This is part 1 of this article. There is a link below to Part 2.
Many football coaches neglect to teach and take full advantage of every phase of defensive line play. A team should never de-emphasize its defense in favor of its offense, for a strong defense, if fully capitalized on, can be the determining factor in winning football games. It is with this in mind that we have assembled the following defensive line play principles which we believe will lead to football victories. One thing should be noted, however-for success to result from these principles, it is essential that they be followed in exact order as given.
1. Move on the Ball or on the Movement of the Opposing Ball Player.
Some players can view both the movement of the ball and the opponent across the line of scrimmage simultaneously-this is known as “split vision.” these players should watch both the ball and the opponent, and should move when the ball moves and still be able to react to the movements of the opponent. Those players, however, who do not have “split vision” and cannot watch the ball and the opponent at the same time should watch only the movement of the opponent and should move when the man across the line of scrimmage moves.
2. Strike a Blow.
Football is a game of contact, but with today’s great emphasis on pursuit-type defenses, many coaches neglect to impress their players with this fact. Contact must be stressed. Each defensive linemen must move toward his opponent and strike a blow on each play. The type of blow to be struck depends upon the defensive philosophy of the coach. The forearm shiver, the shoulder charge, and the forearm rip-up are some of the preferred methods of striking a blow. While these and others are good, we believe that the combination of shoulder charge and forearm rip-up best suits our needs.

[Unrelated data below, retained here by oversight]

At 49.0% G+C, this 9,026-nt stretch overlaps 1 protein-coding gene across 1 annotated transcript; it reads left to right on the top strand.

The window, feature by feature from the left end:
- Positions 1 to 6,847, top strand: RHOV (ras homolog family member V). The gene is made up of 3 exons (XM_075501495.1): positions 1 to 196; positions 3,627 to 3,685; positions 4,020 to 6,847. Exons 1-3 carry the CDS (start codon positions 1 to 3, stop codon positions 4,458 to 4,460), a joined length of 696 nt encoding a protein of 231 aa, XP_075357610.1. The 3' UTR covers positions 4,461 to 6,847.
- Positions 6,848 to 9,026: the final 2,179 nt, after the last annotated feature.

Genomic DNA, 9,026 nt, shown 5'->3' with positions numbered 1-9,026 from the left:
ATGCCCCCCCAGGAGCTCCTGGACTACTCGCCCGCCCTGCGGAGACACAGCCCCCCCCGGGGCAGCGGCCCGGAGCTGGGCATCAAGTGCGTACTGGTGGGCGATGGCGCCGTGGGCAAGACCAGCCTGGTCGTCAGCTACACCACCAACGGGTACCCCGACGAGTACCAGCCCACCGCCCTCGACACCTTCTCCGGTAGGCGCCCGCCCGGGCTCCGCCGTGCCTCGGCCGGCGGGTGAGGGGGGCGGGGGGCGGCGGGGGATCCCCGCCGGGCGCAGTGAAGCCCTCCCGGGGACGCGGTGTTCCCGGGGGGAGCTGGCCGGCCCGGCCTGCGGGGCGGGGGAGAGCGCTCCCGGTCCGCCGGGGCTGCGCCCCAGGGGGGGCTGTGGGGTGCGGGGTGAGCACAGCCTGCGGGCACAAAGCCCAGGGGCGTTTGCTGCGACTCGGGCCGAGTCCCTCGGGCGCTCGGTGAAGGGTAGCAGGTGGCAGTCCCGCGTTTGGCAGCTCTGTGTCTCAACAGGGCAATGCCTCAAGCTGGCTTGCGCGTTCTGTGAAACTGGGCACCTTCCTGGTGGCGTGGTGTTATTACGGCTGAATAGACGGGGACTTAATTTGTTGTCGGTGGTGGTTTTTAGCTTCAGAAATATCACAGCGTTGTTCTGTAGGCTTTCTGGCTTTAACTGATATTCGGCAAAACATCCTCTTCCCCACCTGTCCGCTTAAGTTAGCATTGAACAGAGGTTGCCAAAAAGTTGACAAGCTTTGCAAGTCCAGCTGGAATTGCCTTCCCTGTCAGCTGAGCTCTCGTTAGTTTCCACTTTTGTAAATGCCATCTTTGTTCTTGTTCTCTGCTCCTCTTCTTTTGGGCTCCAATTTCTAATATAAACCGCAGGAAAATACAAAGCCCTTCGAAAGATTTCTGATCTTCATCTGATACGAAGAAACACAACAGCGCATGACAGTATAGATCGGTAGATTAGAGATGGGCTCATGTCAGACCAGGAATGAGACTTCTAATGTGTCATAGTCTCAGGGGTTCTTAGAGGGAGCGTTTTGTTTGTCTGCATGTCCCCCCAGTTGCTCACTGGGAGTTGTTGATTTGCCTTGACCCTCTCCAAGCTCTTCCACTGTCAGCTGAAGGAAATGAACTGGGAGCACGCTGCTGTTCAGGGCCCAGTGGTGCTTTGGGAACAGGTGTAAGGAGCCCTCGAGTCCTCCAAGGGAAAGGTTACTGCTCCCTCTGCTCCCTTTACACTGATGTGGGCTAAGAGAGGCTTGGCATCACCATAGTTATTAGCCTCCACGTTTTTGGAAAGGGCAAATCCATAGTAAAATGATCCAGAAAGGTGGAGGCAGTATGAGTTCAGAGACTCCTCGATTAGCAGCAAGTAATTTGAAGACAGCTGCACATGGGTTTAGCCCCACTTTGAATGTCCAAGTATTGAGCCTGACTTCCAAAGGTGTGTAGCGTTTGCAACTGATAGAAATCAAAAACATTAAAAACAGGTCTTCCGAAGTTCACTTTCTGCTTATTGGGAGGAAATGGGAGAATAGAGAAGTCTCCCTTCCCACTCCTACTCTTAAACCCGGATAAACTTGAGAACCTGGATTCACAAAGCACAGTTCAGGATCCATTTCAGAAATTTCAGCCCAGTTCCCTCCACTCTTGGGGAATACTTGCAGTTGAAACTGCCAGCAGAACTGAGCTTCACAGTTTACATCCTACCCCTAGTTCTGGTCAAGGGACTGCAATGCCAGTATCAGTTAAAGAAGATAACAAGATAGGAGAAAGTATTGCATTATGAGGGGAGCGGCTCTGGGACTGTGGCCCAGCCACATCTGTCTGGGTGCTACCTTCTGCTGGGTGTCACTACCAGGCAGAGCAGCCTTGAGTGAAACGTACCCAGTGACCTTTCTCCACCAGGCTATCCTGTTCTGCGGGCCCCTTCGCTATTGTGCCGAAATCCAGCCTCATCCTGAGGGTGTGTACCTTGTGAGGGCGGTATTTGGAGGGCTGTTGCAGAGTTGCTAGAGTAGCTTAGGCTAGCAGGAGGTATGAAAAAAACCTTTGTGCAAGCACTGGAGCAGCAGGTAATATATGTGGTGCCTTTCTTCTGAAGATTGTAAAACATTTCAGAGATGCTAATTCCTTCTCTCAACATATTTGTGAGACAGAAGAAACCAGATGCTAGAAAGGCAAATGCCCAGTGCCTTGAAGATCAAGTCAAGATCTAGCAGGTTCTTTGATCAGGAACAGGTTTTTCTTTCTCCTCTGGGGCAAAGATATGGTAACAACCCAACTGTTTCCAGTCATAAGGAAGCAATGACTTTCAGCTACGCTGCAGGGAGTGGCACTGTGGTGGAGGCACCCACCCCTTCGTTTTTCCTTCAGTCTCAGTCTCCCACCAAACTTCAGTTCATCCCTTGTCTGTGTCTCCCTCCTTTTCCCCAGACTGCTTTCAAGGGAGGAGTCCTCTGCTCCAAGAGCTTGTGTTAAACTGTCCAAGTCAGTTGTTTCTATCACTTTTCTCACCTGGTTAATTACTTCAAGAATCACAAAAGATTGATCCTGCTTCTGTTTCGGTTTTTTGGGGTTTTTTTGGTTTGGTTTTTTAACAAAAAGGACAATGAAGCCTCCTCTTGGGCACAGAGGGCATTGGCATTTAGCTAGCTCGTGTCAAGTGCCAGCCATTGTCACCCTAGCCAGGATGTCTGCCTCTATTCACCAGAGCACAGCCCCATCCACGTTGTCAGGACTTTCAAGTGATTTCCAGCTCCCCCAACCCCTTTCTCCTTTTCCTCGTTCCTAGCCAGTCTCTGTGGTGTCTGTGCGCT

It is well known fact that football games are won or lost in the line during the first five minutes of a game, and the offensive or defensive man who establishes supremacy right from the start is the man who will control that bit of territory. Thus, it is essential that “striking a blow” be one of the basic rules of defensive line play.
3. Neautralize the Offensive Charge of the Blocker.
The interior line in striking a blow must neutralize the offensive charge of the blocker. The charge of the line must be low and hard, and each defensive player must be in a position to move laterally if necessary. This will do two things to the offense: First, it will prevent yardage from being made through any area in the line, and second, it will prevent the offside (side of the line away from where the ball is going) of the line from aligning with the running lane (running interference downfield).
4. Move to a Spot on Defense.
For a successful defense, each player must reach his designated spot. The spot, however, for the defensive lineman will differ with various defenses. For example, a penetrating type of defense requires a man to move across the line of scrimmage to one spot, while a hold or pursuit type of defense gives the man another spot to reach.
5 Protect Your Territory.
“Protect your territory” should be the creed of all interior linemen. each man must be made to feel that his particular territory is the most important area in the team’s defense, and his attitude is the most important area in the team’s defense, and his attitude must be one of daring his opponents to run over him. Since the combination of all individual defenses becomes the team defense, it is essential that each man protect his position.
Players know that they will be blocked at times. A poor lineman will allow himself to remain blocked , but a good lineman will react against the block and protect his territory. A point to remember for the defensive lineman, however, is that the only time he should move to protect a teammate’s territory is when he is positive the ball is not going through his own territory.
6. Locate The Ball Carrier
Many times in this era of “T-formation” football, linemen are fooled by faking tactics – they move too quickly in the direction of the fake, leaving their territories unprotected. Each lineman must be made aware of this common error and must locate the ball carrier before determining a course of action. It should be pointed out that falling prey to faking tactics can be avoided if linemen adhere to these defensive principles in the exact order stated herein. Following these principles in sequence would correct, for example, such a common error as leaving one’s territory unprotected by attempting to locate the ball carrier before striking a blow.